Agric, Environment & Innovations Editor
Rainfall amounts have decreased significantly over the past month with slight chances of measurable showers to be received in some parts of the country in the coming weeks, the Meteorological Services Department said in an update.
“Most of the areas across the country have not received rains in the past month. A few pockets have received some rainfall totals though they have been below 30 mm. As a result, there has not been any significant changes in the accumulated rainfall in many areas,” the Met Department said.
“The majority of the country is within the above normal category in terms of the received precipitation. This area is mostly in the southern and western parts. The north-eastern areas have received rains within the normal category.”
Benjamin Kwenda, an agriculture meteorologist at the MSD told the Herald yesterday that the 2020–2021 rainfall season was coming to a close and the country was unlikely to receive major rains that could have a significant impact on cropping.
“We are almost at the tail end of the 2020 – 2021 rainfall season although we may get some few rains here and there,” he said. “We may get some rains from April 11 to 14 but this will not impact much on cropping. The season was quite good and most crops have reached maturity even though some areas experienced water-logging and leaching.”
The Meteorological Services Department was now in the process of compiling a 2020 – 2021 rainfall summary report.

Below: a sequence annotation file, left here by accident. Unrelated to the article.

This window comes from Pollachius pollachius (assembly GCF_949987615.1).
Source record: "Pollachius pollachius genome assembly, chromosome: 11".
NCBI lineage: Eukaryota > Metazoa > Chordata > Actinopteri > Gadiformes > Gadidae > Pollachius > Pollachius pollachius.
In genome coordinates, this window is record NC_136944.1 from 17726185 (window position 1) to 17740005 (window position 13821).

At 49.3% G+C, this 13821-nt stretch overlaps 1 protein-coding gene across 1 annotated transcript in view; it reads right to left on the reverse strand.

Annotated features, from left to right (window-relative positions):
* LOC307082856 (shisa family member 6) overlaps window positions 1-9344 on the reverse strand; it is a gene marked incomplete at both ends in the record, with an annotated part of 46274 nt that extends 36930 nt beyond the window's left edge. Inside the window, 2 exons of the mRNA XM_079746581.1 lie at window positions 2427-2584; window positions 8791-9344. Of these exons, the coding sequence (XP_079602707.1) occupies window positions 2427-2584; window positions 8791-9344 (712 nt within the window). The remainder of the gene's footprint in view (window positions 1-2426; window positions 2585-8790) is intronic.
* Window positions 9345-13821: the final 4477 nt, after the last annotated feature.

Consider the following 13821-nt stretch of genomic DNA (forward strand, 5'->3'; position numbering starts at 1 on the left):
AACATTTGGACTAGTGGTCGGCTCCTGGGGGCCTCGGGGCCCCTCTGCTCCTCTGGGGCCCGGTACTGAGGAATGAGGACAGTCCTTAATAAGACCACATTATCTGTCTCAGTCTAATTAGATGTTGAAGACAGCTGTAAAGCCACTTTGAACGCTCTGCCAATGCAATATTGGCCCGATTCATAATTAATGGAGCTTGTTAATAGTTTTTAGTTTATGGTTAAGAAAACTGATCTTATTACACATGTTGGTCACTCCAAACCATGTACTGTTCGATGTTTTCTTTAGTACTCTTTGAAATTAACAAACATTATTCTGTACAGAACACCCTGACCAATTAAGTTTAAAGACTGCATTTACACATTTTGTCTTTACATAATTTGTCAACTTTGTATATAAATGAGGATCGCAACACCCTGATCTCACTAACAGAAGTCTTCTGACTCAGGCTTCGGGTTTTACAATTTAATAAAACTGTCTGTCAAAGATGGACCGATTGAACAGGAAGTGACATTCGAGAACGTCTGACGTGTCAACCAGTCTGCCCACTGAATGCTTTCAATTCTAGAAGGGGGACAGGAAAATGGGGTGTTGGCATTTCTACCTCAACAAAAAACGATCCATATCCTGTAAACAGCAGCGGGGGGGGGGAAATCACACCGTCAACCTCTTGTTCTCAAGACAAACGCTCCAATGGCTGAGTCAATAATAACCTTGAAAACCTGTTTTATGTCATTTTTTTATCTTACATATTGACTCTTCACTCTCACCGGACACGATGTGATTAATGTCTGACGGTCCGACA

Over the past week, some parts of the country received some showers.
The amounts were generally low with most of the areas recording a weekly total below 10mm.
The highest falls were recorded at Kotwa in Mudzi district followed by Karoi, Kezi and Chivhu where the amounts were all between 20 and 30 mm.
Good rains in the 2020-2021 cropping season, which were in the normal to above normal category have brought hope and cheer to farmers who endured one of the worst droughts in years in the previous season.
The country is expecting a bumper crop this season that will improve the food security position in most households.
The Government expects this year’s maize harvest to be as high as 2,8 million tonnes, a huge jump from the 908 000 tonnes of maize harvested last year.
Zimbabwe’s national dam levels also registered a massive rise this season, the second highest in more than five decades after heavy rains were received in most parts of the country during the current summer season, according to the latest update from the Zimbabwe National Water Authority (ZINWA).